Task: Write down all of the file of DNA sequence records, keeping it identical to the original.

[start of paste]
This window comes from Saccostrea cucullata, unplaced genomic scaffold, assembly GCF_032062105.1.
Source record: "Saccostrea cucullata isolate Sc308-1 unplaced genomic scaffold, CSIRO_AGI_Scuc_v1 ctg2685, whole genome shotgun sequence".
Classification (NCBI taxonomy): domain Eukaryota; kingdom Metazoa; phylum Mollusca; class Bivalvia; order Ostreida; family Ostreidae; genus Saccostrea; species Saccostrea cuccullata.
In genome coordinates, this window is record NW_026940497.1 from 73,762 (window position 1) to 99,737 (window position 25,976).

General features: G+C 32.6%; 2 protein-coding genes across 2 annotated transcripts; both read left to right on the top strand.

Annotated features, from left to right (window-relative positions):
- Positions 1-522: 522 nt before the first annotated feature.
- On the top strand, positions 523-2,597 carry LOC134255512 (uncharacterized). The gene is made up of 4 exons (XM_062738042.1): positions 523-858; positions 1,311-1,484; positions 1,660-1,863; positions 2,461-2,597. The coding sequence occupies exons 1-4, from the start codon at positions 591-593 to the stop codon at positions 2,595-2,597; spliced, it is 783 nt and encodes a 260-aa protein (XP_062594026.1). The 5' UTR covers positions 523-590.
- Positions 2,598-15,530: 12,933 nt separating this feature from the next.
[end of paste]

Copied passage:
This window comes from Saccostrea cucullata, unplaced genomic scaffold, assembly GCF_032062105.1.
Source record: "Saccostrea cucullata isolate Sc308-1 unplaced genomic scaffold, CSIRO_AGI_Scuc_v1 ctg2685, whole genome shotgun sequence".
Classification (NCBI taxonomy): domain Eukaryota; kingdom Metazoa; phylum Mollusca; class Bivalvia; order Ostreida; family Ostreidae; genus Saccostrea; species Saccostrea cuccullata.
In genome coordinates, this window is record NW_026940497.1 from 73,762 (window position 1) to 99,737 (window position 25,976).

General features: G+C 32.6%; 2 protein-coding genes across 2 annotated transcripts; both read left to right on the top strand.

Annotated features, from left to right (window-relative positions):
- Positions 1-522: 522 nt before the first annotated feature.
- On the top strand, positions 523-2,597 carry LOC134255512 (uncharacterized). The gene is made up of 4 exons (XM_062738042.1): positions 523-858; positions 1,311-1,484; positions 1,660-1,863; positions 2,461-2,597. The coding sequence occupies exons 1-4, from the start codon at positions 591-593 to the stop codon at positions 2,595-2,597; spliced, it is 783 nt and encodes a 260-aa protein (XP_062594026.1). The 5' UTR covers positions 523-590.
- Positions 2,598-15,530: 12,933 nt separating this feature from the next.